Most of us skiers and snowboarders have traded the boards for bikes and goggles for sunglasses at this point of the year. Whether it’s riding mountain, gravel, road, or all of the above, an excellent pair of shades that offers protection, better vision, comfort, versatility, and more is always one of the most important parts of a cyclist’s kit. And to be honest, it doesn’t hurt if they make you look cool at the same time. But all too often, quality eyewear for bike riding comes at a premium price tag that usually falls between roughly $180 to $230. It can be hard to justify spending those hard-earned dollars on something that can get lost or damaged quite easily. Enter DAS Optics.
Fully owned and operated in Driggs, Idaho by the Jensen family, DAS Optics is lovingly named after their dog Das. He’s even the brand’s mascot, although everyone is still not sure if he’s aware of this or even impressed. Das’ name is an ode to the Jensen’s favorite ski run “Das Boat” at Grand Targhee Ski Resort.
DAS Optics came to be when Chris Jensen and his son Grady decided they wanted to create high performance sunglasses at low prices while raising money for their local skiing and biking teams simultaneously. In keeping with this ethos, $10 are donated to the organization of the customer’s choice with each pair of DAS Optics shades sold. And buying directly from the manufacturer enables this small team to source some of the best materials and keep prices low. Seriously, really low. With the help of mom Jenny as CFO and daughter Penelope as VP of Marketing, this is literally a homegrown eyewear brand with the Jensen family guest room serving as the inventory warehouse. DAS Optics also produces quality ski goggles. They might need to get a bigger guest room.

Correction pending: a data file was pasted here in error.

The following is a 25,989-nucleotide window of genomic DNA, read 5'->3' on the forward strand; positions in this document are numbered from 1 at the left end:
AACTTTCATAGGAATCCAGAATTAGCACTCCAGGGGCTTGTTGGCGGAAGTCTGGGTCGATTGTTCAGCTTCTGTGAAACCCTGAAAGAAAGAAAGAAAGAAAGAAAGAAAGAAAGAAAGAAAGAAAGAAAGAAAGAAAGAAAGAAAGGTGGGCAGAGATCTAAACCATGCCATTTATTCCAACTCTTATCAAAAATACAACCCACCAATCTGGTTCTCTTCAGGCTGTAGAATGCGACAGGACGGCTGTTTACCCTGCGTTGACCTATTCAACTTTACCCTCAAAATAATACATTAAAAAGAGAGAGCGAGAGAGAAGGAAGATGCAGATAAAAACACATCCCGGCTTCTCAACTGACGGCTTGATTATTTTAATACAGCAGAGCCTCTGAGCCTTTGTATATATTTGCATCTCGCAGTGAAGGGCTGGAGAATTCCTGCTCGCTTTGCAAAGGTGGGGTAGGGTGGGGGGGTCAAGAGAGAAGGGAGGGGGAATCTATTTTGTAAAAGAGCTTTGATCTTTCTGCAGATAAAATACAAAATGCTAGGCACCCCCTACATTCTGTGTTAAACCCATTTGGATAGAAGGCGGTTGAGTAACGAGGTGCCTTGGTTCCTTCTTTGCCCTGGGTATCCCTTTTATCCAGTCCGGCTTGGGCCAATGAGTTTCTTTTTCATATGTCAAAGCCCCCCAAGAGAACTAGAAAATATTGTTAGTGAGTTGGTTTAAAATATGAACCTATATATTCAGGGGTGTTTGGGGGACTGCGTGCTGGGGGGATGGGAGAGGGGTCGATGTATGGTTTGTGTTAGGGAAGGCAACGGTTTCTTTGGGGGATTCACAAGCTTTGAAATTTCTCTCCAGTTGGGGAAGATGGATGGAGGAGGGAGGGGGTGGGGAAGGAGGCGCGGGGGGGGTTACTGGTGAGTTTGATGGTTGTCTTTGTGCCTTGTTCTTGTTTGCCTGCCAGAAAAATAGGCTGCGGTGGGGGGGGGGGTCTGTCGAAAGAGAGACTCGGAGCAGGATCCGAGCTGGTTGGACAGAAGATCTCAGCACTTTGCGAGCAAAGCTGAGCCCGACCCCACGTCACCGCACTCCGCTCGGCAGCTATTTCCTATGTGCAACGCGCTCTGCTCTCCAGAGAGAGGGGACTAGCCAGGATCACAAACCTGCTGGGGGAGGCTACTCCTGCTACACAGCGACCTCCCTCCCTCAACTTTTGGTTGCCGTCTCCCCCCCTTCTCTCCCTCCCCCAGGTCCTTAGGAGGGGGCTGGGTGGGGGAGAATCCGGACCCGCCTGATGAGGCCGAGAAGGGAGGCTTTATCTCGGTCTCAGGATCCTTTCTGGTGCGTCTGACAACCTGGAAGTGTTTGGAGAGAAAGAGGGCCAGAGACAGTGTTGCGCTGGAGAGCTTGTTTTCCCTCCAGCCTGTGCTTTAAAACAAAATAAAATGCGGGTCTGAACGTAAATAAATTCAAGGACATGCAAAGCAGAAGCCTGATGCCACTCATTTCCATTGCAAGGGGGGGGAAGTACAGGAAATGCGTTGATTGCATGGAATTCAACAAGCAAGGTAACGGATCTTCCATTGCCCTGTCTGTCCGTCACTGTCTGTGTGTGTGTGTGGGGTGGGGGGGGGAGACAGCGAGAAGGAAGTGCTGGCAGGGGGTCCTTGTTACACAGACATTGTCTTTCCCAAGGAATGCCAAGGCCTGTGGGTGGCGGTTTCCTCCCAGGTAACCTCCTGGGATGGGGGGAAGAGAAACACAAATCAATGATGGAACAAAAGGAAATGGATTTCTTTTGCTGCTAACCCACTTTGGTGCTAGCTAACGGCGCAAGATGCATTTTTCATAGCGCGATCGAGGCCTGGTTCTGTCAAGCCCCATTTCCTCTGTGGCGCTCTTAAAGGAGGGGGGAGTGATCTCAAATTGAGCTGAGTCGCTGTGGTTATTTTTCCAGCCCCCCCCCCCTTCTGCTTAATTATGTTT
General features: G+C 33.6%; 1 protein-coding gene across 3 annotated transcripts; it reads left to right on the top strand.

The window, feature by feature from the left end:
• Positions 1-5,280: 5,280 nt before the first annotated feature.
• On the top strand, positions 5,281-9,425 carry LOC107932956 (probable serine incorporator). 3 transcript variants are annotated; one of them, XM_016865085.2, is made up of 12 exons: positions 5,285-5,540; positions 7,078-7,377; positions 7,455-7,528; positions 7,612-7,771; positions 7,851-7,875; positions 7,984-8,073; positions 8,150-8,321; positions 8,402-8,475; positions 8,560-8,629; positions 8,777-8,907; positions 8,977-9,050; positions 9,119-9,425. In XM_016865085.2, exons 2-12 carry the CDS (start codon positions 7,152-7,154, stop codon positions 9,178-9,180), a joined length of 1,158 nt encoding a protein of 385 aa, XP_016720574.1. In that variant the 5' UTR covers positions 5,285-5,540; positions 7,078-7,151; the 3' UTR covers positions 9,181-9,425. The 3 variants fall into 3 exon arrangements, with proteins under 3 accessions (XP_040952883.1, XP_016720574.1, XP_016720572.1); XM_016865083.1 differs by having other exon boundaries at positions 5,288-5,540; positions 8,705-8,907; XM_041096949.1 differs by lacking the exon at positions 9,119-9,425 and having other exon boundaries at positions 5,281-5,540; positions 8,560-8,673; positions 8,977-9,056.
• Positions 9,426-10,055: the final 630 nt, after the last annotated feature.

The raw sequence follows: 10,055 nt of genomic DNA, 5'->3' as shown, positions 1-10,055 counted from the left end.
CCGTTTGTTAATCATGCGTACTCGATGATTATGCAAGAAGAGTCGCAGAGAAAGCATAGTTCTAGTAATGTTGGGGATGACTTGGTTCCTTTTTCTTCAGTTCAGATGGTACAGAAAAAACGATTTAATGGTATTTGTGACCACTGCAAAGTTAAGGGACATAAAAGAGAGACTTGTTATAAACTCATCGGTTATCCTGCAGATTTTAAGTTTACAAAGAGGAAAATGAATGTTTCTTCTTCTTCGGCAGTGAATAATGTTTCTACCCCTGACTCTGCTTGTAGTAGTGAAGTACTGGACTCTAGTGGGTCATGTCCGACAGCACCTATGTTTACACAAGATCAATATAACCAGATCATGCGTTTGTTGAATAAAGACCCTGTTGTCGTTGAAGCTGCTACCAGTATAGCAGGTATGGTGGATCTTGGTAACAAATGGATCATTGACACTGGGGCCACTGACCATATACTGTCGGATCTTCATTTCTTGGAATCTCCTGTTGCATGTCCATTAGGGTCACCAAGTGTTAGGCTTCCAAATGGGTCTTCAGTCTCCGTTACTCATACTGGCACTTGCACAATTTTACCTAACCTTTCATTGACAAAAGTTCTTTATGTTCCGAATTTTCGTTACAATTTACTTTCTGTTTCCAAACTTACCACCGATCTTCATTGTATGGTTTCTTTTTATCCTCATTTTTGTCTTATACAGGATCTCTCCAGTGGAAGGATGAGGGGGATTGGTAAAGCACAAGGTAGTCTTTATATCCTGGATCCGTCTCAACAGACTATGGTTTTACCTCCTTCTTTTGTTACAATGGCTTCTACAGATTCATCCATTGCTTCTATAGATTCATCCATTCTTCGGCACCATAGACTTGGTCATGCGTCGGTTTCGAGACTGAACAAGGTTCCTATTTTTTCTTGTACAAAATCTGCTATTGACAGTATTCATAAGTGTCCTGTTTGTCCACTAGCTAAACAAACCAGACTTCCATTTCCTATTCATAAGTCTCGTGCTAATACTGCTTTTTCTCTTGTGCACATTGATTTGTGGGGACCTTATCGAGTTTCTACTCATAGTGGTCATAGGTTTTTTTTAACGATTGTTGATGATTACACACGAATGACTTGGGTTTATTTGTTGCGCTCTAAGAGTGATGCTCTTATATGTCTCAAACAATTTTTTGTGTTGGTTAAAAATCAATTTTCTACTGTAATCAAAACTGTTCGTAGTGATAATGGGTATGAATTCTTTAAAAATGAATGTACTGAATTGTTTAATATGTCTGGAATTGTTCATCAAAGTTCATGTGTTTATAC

We were fired up to recently get our hands on and eyes behind the SENDEES 2.0, DAS Optics latest performance shades model at the start of biking season here in Central Idaho…
SENDEES 2.0 – Interchangeable + Polarized, $49.99
Let’s start from the beginning. The SENDEES 2.0 come to you in a sturdy, sleek, and bombproof zippered case. It’s noticeably tougher and more padded than cases that we’ve used from the big name brands. Packaging is important, especially in this day and age. We’re off to a great start.
After opening the case, you’re treated to a nice assortment of the sunglasses in a soft bag, a microfiber cloth for extra cleaning, and a whopping five different interchangeable lenses for various light conditions to choose from. Each extra lens comes in its own plastic protection baggy and all extra lenses are stored neatly in another soft bag. Because, it’s the little things right?
When you put these shades on for the first time you’ll notice the ample face coverage right away. Even for someone who has a large dome, the frame shape and lens size of the SENDEES 2.0 is noticeable. As far as we’re concerned, this is a positive because it provides ample peripheral vision which is paramount whether you’re riding trails or in traffic. It’s a shape similar to the popular cycling frames out there, but a tad lighter in weight and doesn’t have an MSRP of around $180 or higher.